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Thank you for being interested in my work!

This is some of the work I did for my Masters of Cognitive Science degree at
Carleton. The basic idea was to resolve the problem of contextual incoherence
in terms of the visual imagination. For example, most people when imagining a
scene based on the query 'mouse' will not imagine a computer mouse in a nest
with baby animal mice. Both Coherencer in and SemNet in
resolve this problem, but in different ways. I refer you to each of the files
in order to find the details of these differences.

If you use this code in your research, please include one or all of the
following citations:

Vertolli, M. O. & Davies, J. (2013). Visual imagination in context: Retrieving a coherent set of labels with Coherencer. In R. West & T. Stewart (eds.), Proceedings of the 12th International Conference on Cognitive Modeling, Ottawa: Carleton University. 
Vertolli, M. O. & Davies, J. (2014). Coherence in the visual imagination: Local hill search outperforms Thagard’s connectionist model, Proceedings of the 36th Annual Conference of the Cognitive Science Society. Quebec City, QC: Cognitive Science Society.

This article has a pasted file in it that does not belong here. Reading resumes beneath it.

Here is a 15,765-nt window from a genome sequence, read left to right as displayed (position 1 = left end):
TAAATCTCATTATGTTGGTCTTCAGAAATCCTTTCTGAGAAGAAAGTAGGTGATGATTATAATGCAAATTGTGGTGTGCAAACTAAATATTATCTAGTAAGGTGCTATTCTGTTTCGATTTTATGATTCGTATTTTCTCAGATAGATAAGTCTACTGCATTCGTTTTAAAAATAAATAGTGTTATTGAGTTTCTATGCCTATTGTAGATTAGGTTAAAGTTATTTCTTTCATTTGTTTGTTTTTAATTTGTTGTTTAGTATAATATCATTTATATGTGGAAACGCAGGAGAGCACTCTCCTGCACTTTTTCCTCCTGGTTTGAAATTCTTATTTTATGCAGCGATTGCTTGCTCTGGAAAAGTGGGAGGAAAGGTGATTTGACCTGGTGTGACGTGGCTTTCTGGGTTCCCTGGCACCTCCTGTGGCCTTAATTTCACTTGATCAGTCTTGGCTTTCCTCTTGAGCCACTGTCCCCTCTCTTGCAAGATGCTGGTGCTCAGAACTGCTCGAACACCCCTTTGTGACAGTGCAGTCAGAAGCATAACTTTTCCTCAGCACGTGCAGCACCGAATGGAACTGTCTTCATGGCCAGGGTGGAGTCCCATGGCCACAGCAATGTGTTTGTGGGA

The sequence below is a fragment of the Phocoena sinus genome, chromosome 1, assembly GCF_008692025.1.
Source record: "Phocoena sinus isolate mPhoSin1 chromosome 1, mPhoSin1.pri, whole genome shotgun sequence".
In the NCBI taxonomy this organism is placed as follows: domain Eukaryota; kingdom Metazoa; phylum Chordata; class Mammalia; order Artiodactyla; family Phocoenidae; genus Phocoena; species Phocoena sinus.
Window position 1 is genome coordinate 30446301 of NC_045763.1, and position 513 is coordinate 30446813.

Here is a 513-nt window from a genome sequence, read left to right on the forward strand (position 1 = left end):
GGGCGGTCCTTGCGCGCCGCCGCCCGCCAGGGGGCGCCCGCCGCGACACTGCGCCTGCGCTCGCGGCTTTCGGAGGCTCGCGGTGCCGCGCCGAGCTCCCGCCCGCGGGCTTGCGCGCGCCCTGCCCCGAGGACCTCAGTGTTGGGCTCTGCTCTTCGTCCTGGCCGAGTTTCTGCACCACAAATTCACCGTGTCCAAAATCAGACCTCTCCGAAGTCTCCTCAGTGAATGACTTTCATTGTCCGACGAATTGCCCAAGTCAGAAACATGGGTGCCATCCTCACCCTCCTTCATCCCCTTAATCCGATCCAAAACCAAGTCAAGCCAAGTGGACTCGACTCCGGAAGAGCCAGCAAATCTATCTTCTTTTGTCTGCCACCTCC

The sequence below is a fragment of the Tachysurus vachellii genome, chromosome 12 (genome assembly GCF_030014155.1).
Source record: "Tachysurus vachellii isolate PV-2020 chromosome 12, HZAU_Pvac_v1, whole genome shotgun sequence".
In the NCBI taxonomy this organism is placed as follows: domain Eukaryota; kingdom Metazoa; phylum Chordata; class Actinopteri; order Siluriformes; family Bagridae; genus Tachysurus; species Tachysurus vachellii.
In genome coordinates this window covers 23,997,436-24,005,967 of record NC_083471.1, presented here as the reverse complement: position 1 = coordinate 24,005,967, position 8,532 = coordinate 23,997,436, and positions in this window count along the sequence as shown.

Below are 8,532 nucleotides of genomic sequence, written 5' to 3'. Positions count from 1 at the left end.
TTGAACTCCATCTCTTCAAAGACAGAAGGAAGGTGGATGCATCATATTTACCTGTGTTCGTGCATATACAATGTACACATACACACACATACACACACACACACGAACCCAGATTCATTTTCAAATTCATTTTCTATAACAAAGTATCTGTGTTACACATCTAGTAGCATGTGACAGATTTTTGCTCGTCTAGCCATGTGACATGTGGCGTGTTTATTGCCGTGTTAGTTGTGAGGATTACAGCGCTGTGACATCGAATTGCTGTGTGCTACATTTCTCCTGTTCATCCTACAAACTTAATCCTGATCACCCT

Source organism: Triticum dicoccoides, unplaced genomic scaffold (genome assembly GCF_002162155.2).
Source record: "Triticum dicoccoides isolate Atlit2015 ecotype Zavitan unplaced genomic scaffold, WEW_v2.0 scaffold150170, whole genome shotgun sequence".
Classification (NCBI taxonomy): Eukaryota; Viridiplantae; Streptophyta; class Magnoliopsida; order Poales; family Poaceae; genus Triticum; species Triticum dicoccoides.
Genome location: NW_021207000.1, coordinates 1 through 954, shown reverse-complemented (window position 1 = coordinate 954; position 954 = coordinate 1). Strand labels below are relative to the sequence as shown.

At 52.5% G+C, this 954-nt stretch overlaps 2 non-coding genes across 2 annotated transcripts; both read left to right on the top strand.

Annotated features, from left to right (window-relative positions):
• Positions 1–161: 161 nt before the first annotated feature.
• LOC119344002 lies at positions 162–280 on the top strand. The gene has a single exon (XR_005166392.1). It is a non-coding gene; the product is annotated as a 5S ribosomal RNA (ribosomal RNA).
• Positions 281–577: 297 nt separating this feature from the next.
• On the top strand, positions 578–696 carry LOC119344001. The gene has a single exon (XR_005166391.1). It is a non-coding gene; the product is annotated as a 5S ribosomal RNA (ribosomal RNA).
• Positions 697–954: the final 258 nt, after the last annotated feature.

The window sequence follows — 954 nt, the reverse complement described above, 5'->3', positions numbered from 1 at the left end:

Vertolli, M. O., Breault, V., Ouellet, S., Somers, S., Gagné, J., & Davies, J. (2014). Theoretical assessment of the SOILIE model of the human imagination, Proceedings of the 36th Annual Conference of the Cognitive Science Society. Quebec City, QC: Cognitive Science Society. describes an implementation of Thagard's (2000) connectionist algorithm describes the Coherencer incremental algorithm and an evaluation function
called Comparer.
pkb_k_index_nov2013-Sem.npy is a pickled dictionary of labels and their indices
pkb_matrix_sept2013-2 is a pickled dictionary of co-occurrence probabilities of
the form {label1 : {label2-1 : probability, label2-2 : probability}, label2 : {...} ...}
where matrix[label1][label2] returns the co-occurrence probability of two labels if
it exists. If it does not exist, the labels do not co-occur.

The required Python libraries for this to run are:
NumPy (

In order to use each of the algorithms, do the following:

from SemNet import SemNet as S
s = S() #if using the base path

from Thesis import Coherencer as C, Comparer as Cm
c = C()
cm = Cm()

#The first label in a result is the query
results1 = s.askCycle(num=8372) 
results2 = c.askCycle(num=8372)


The output from each test will be the total number of images in the database
that contain the returned set of labels for a given query.

If you want each label to have a consistent index across both algorithms do
the following before calculating results1 and 2:

c.termsToProc = [term for term in s.termsToProc]


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